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An introduction to crime and criminology
Crime evokes a wide variety of reactions in people: fear, anger, fascination, excitement, curiosity. This course, An introduction to crime and criminology, considers the relatively common-place problem of vandalism in the form of graffiti as one example through which to explore your own views about an everyday sort of crime.
The course goes on to consider how social scientists and criminologists, in particular, study and seek to understand problems of crime. The course invites you to develop what can be called your 'criminological imagination'. This, in part, involves viewing criminological issues or problems from multiple perspectives but also encourages you to recognise that private troubles and social issues are often linked together.
Course learning outcomes
After studying this course, you should be able to:
- provide a basic definition of 'crime'
- demonstrate that ideas about what a crime is and what it is not are often contested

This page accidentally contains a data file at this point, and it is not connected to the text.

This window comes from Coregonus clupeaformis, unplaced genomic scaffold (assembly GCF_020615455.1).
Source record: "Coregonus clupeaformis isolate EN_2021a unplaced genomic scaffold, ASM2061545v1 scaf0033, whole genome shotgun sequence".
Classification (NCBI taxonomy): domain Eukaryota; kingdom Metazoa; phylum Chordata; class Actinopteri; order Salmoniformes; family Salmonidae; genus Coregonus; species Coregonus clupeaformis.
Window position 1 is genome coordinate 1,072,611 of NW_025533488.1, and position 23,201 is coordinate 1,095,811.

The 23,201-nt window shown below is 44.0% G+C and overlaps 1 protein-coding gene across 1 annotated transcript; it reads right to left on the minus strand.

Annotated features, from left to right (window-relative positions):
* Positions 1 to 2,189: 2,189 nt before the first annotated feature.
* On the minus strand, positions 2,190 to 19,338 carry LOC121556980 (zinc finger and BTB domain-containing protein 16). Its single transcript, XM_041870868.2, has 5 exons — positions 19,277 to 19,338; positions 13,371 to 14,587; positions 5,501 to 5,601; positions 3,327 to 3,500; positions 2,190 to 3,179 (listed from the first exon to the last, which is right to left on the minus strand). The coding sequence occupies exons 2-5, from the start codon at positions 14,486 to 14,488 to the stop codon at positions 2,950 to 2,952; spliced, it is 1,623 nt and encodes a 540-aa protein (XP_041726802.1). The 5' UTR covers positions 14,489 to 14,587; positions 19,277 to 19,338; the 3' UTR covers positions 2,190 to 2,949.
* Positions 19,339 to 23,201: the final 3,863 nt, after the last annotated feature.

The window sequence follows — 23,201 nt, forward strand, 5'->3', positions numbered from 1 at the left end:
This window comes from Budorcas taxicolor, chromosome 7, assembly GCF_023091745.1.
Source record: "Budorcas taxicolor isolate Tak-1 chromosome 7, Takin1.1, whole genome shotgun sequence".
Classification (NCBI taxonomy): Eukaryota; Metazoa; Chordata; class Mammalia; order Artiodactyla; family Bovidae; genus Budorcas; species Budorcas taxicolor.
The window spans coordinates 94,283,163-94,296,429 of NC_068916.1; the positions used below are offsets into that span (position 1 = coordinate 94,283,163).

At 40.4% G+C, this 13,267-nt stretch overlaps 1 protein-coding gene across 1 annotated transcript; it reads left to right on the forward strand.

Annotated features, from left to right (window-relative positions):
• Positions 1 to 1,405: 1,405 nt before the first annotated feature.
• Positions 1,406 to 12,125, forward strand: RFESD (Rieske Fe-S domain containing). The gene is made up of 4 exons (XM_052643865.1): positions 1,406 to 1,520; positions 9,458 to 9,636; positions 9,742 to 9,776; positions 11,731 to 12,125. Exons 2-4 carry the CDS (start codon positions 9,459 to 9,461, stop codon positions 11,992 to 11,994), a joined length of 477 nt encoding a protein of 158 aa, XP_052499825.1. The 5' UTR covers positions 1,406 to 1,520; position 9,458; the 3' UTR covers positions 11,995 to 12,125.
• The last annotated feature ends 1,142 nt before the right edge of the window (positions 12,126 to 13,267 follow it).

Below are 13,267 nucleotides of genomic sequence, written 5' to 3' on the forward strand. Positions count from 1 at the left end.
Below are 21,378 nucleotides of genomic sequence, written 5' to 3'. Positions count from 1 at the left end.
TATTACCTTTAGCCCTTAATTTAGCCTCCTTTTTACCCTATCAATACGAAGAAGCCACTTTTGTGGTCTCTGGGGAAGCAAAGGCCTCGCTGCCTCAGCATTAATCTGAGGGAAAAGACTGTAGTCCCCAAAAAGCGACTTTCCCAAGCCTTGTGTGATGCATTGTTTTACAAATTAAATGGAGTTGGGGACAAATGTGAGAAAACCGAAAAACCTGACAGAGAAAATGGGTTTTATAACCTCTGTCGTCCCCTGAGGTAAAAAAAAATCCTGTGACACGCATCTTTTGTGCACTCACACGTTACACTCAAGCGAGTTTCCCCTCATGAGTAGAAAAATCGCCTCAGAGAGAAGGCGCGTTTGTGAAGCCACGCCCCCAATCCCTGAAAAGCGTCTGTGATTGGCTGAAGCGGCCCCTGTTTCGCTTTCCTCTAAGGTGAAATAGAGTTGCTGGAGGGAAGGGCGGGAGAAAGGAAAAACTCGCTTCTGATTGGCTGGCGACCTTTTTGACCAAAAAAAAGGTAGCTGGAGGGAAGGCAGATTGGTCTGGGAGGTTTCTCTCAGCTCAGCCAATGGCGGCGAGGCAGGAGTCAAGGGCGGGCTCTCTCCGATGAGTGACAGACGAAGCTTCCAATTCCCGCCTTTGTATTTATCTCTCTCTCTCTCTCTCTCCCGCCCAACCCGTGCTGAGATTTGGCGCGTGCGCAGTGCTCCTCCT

- provide a definition of what criminology is and the subject matter it pertains to
- understand what criminologists ‘do’
- develop and use criminological imagination to think about problems of crime and justice in new ways, going beyond everyday understandings.
First Published: 01/05/2019
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- Learning outcomes
- 1 Fear and fascination with crime and criminals
- 2 Once a crime always a crime?
- 3 What is criminology?
- 4 What is the criminological imagination?
- 5 Crime and criminology quiz
- Further reading
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About this free course
6 hours study
Level 1: Introductory
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